No Longer Alone
LGBT Voices from the Middle East & North Africa
Religious figures, the government, your parents—they all want to have a say in what you do between your legs. I want to tell you it’s none of their business and that your body, your desires and your ideas are yours alone. If they don’t like what you are, they are wrong.”
—“Rima,” bisexual woman, Lebanon
I am a human like everyone else, and I have rights. I will defend those rights.”
—“Ahmed,” gay man, Libya
Despite state-sponsored repression and social stigma, lesbian, gay, bisexual and transgender (LGBT) people in the Middle East and North Africa are finding ways to speak out. They are telling their stories, building alliances, networking across borders, developing national and regional movements, and finding creative ways to combat discrimination based on sexual orientation and gender identity.
Human Rights Watch and the Arab Foundation for Freedoms and Equality (AFE) teamed up to produce videos featuring Arabic-speaking LGBT activists describing their journeys of self-acceptance. Through the campaign “No Longer Alone,” they offer messages of support and encouragement to LGBT people living in Arabic-speaking countries in the Middle East and North Africa.
For many, their personal experiences of isolation and abuse led them to activism. Rayan, a gay man from Algeria, describes being taken by his parents to a religious healer known as a raqi, who beat him, saying that there was a woman inside him that needed to get out. “He could beat me all night, but nothing would change,” says Rayan. Rayan is now working to sensitize mental health professionals in Algeria so that they are equipped to help LGBT people rather than trying to change them.
Once painfully reserved, Rashed overcame his shyness to create a play about his experience coming to terms with his gender identity and performed it in front of 50 students in Irdib, in northern Jordan.
We are this way. And God made us this way. We have nothing to be ashamed of, nothing to hide.”
Hajar, a lesbian from Morocco, came out publicly through a YouTube video that went viral. She eventually had to leave Morocco for the Netherlands, where she continues her activism, working with LGBT refugees.
The only option is to come to terms with yourself, and embrace yourself.”
After finding support and community, many of these activists have gone on to offer that support to others. Noor, from Sudan, remembers searching on Facebook for people like her: “I found this group that had many Sudanese [lesbian] girls. I wrote, ‘Where are you people?’ I realized I was not alone in the world, there are many people like me, and I was very happy. I think that night I was so happy I didn’t sleep.” Now a seasoned activist, Noor works throughout North Africa to provide resources to LGBT people who are in the same position of isolation where she once was, and to document and share their stories.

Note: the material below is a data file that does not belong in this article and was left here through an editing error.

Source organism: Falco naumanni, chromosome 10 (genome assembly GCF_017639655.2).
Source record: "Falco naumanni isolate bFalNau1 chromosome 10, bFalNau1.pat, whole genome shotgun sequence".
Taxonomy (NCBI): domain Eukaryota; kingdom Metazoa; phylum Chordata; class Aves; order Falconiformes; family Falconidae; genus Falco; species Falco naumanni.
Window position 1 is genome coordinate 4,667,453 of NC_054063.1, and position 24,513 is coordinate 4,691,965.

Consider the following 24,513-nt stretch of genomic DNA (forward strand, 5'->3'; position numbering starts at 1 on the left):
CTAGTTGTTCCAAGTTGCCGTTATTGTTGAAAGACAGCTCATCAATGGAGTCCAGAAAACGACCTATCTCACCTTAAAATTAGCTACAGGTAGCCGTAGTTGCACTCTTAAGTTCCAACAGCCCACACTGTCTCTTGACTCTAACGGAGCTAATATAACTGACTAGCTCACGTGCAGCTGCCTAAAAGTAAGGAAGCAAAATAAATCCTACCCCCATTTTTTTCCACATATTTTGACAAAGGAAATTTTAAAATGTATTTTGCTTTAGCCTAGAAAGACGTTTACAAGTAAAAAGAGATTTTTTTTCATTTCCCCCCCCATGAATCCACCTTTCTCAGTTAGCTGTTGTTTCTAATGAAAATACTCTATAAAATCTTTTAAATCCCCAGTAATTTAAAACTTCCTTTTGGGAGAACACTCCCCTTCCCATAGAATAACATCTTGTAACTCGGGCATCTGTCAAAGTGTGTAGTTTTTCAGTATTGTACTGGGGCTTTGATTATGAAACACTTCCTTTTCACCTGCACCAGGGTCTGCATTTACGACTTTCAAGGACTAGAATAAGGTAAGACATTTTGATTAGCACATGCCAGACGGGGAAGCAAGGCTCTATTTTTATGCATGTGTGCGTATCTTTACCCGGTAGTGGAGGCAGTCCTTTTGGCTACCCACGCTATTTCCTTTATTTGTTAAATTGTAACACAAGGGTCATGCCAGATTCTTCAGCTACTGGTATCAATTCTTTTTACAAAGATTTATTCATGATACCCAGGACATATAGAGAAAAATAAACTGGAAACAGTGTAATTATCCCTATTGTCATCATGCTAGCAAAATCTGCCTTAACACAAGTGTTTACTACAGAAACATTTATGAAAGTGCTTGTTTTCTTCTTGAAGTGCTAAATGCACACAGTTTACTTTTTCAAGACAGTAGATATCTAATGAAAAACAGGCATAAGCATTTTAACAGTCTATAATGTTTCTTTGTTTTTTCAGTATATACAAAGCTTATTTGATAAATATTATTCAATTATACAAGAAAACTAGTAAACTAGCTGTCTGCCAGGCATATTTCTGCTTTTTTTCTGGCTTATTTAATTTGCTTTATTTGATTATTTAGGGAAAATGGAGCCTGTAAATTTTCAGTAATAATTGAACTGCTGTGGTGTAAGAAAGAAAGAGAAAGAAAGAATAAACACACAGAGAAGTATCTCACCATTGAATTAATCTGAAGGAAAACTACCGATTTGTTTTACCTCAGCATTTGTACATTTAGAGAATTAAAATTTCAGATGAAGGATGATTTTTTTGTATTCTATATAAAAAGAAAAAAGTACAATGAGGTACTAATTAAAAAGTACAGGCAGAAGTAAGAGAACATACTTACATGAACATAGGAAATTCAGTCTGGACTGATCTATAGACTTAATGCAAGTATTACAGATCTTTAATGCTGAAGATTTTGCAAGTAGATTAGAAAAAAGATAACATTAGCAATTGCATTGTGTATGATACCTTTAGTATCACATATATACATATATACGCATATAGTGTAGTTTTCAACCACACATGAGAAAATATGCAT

I understood and I discovered that my coming out had an impact on society and on people.”
Some of the activists featured in “No Longer Alone” insisted on having their faces hidden or their voices altered. They send an important message to LGBT people in the Arab world: one must not be “out” in order to be making change. As one activist said in an interview with Egypt’s MadaMasr, “It’s not about a group of individuals coming out to society… but rather about the issue itself ‘coming out’ for social discussion.” While some of these activists hope that a time will come when they can safely show their faces to the world, they are adept at working creatively within the constraints imposed by states and society, and sometimes that means working undercover while ensuring that the issues—LGBT identities, LGBT health, equality, discrimination, violence—obtain coverage.
We all have rights. We all have responsibilities.”
To accompany the videos, a new Human Rights Watch report, “Audacity in Adversity,” highlights the resilience of LGBT movements throughout the region and how they are making change in the face of significant obstacles, including criminalization of same-sex conduct and gender non-conformity, arbitrary arrests and ill-treatment, lack of recognition of transgender people, violence, restrictions on freedom of expression and association, family rejection and social stigma.
In Oman, several men started small: organizing “parties for gay guys to meet and network in a safe space, so that they can help each other in the future.” In Kuwait, an activist trained LGBT people on digital security, working out of peoples’ houses. In Jordan, a number of activists are using theater and other arts to raise awareness about sexual orientation and gender identity among LGBT communities themselves and in some cases, the general public.